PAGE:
Coronavirus outbreak caused a global IT spending to slip 8% this year, with thousands of companies cutting their technology and service budgets and financing only essential IT costs. Although the entire sector is forecast to shrink, IT devices and data center systems are set to witness the most significant drop in consumer spending this year.
The global spending on IT devices is forecast to plunge by $108bn year-on-year, falling to $590bn in 2020, according to data gathered by LearnBonds.
Revenue Crashes 15.5% in 2020
In 2012, consumers worldwide spent $676bn on IT devices, including PCs, ultramobiles, tablets, mobile phones, and printers, revealed Statista and Gartner data. By the end of 2016, this value dropped to $630bn. Over the next two years, global spending on IT devices rose to $712bn, a six-year high.
Statistics show that by the end of 2019, this value slightly decreased to $698bn. However, the COVID-19 pandemic triggered an IT industry recession, with even the largest tech companies like America’s IBM and HP, or China’s Lenovo, witnessing falling sales and tumbling stock prices. The Gartner data revealed that global consumer spending on IT devices is expected to plummet to $590bn in 2020, down 15.5% in a year which left investors with question whether to invest in the big tech company stocks.
Vice president of data firm Gartner, John-David Lovelock, said: “IT spending recovery will be slow through 2020, with the hardest hit industries, such as entertainment, air transport, and heavy industry, taking over three years to come back to 2019 IT spending levels.”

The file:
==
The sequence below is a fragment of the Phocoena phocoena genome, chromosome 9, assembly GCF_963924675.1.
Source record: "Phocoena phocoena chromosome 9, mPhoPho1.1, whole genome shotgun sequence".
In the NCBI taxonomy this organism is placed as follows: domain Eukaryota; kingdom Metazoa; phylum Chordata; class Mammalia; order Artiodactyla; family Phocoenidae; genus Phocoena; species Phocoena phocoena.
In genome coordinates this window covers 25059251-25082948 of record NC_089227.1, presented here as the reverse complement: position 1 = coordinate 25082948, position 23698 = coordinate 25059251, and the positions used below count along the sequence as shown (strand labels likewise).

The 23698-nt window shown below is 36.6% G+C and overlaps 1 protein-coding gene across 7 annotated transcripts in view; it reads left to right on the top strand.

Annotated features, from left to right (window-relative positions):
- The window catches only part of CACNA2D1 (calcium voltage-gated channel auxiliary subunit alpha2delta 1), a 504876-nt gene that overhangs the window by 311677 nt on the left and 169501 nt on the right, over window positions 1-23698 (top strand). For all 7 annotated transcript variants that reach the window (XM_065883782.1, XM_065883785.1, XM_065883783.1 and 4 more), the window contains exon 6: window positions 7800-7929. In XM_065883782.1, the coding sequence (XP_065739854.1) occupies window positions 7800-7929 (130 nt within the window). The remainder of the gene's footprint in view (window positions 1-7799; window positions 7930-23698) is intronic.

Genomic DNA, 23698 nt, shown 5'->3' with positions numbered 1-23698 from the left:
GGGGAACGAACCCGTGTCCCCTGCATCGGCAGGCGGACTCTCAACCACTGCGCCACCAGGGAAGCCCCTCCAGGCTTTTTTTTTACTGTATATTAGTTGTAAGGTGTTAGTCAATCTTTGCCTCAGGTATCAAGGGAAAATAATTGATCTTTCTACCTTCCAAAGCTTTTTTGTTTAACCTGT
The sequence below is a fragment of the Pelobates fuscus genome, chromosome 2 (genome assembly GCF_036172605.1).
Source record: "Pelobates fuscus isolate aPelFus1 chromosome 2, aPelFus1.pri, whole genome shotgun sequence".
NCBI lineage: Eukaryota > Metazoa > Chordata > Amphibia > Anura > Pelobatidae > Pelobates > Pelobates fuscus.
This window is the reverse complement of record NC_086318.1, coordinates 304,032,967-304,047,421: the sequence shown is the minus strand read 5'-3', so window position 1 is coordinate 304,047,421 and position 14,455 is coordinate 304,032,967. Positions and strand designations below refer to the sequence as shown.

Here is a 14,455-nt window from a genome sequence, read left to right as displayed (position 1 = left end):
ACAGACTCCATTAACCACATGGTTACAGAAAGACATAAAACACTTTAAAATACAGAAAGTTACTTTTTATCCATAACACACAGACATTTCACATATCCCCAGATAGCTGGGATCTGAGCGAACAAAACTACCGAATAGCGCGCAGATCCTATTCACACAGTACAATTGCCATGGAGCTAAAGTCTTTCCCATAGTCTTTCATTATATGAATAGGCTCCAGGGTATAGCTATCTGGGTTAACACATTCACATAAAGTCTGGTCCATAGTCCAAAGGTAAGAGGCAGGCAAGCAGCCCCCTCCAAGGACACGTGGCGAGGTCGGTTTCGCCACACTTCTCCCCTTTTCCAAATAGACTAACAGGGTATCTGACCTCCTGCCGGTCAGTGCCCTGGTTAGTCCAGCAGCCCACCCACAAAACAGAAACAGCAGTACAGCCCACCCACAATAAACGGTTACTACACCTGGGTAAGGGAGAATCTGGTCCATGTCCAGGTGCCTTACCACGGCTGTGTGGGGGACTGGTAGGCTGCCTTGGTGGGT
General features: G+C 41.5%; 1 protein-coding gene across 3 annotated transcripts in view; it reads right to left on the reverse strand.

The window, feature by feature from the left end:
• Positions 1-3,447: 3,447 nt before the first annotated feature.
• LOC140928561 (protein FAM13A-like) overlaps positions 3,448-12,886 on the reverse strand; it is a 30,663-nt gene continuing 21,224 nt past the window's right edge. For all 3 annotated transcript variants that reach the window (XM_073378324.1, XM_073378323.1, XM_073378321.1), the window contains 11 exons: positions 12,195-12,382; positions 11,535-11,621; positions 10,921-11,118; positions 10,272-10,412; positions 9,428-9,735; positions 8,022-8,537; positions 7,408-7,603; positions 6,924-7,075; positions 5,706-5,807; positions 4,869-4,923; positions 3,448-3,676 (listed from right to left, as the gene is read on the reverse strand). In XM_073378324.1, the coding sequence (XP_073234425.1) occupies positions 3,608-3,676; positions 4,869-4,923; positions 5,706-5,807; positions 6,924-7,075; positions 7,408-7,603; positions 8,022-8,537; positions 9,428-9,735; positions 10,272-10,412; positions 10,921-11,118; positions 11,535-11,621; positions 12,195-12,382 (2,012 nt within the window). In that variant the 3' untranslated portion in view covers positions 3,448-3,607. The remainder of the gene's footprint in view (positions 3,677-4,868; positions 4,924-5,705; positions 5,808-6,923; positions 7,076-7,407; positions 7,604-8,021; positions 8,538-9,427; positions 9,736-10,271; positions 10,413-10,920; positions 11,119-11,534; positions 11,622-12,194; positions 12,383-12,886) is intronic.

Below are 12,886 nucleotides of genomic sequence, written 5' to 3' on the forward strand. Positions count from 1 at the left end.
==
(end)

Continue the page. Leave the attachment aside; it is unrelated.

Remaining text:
Computing Revenue to Tumble by $14.3bn This Year
Besides a significant decrease in the IT device consumer spending, statistics forecast a substantial fall in global computing industry revenue in 2020. The market, which includes retail sales of laptops, tablets, desktop PCs, storage units, PC monitors, and keyboards, hit $278.9bn in revenue last year. Due to the coronavirus outbreak, this value is expected to slump to $264.6bn in 2020, a $14.3bn drop in a year.
As the largest revenue stream of the entire market, laptops and tablets sales is forecast to decline by 9.7% year-on-year, falling from $171.6bn in 2019 to $161.9bn in 2020. Desktop PCs sales revenue is forecast to plunge by $1.6bn year-on-year, while storage unit revenue is forecast to fall by $1.2bn in 2020. While PCs revenues tumble, we see continuous growth in smart phone and tablets showing a stable growth in their share prices. This is also leveraged by stock brokers and investors using top trading apps to get in the market either to trade CFDs or buy shares to the upcoming tech companies.
Statistics indicate that consumers worldwide are expected to reduce their spending on PC monitors and projectors by more than $1bn this year. Keyboards and printers follow with $200m, and $500m drop in revenue, respectively.